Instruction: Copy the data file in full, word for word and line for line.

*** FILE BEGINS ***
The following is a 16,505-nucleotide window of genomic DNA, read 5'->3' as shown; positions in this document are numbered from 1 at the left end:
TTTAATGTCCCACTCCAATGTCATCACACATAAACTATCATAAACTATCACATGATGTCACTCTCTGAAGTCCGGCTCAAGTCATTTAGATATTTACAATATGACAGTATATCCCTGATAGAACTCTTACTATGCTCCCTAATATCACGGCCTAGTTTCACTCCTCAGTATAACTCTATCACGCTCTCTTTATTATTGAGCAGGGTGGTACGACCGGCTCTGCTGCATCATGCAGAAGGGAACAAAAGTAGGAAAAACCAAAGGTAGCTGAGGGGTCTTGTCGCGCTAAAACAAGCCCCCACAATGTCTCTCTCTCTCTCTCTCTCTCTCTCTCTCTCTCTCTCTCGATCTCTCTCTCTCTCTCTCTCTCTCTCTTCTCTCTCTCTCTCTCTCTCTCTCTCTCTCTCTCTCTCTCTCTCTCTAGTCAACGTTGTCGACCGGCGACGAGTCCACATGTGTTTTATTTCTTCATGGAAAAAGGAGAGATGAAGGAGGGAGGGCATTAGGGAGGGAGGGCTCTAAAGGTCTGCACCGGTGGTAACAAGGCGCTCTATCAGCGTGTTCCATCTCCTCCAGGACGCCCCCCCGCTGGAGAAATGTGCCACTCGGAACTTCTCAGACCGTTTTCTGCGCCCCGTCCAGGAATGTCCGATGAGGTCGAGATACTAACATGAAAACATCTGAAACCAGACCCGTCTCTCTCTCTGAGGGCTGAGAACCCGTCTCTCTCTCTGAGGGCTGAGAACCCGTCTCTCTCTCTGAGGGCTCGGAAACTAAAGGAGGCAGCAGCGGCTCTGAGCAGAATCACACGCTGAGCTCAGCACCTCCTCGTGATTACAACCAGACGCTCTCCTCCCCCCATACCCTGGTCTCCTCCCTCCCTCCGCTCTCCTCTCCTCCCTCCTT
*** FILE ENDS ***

The following is a 16,505-nucleotide window of genomic DNA, read 5'->3' as shown; positions in this document are numbered from 1 at the left end:
TTTAATGTCCCACTCCAATGTCATCACACATAAACTATCATAAACTATCACATGATGTCACTCTCTGAAGTCCGGCTCAAGTCATTTAGATATTTACAATATGACAGTATATCCCTGATAGAACTCTTACTATGCTCCCTAATATCACGGCCTAGTTTCACTCCTCAGTATAACTCTATCACGCTCTCTTTATTATTGAGCAGGGTGGTACGACCGGCTCTGCTGCATCATGCAGAAGGGAACAAAAGTAGGAAAAACCAAAGGTAGCTGAGGGGTCTTGTCGCGCTAAAACAAGCCCCCACAATGTCTCTCTCTCTCTCTCTCTCTCTCTCTCTCTCTCTCTCTCGATCTCTCTCTCTCTCTCTCTCTCTCTCTTCTCTCTCTCTCTCTCTCTCTCTCTCTCTCTCTCTCTCTCTCTCTCTAGTCAACGTTGTCGACCGGCGACGAGTCCACATGTGTTTTATTTCTTCATGGAAAAAGGAGAGATGAAGGAGGGAGGGCATTAGGGAGGGAGGGCTCTAAAGGTCTGCACCGGTGGTAACAAGGCGCTCTATCAGCGTGTTCCATCTCCTCCAGGACGCCCCCCCGCTGGAGAAATGTGCCACTCGGAACTTCTCAGACCGTTTTCTGCGCCCCGTCCAGGAATGTCCGATGAGGTCGAGATACTAACATGAAAACATCTGAAACCAGACCCGTCTCTCTCTCTGAGGGCTGAGAACCCGTCTCTCTCTCTGAGGGCTGAGAACCCGTCTCTCTCTCTGAGGGCTCGGAAACTAAAGGAGGCAGCAGCGGCTCTGAGCAGAATCACACGCTGAGCTCAGCACCTCCTCGTGATTACAACCAGACGCTCTCCTCCCCCCATACCCTGGTCTCCTCCCTCCCTCCGCTCTCCTCTCCTCCCTCCTT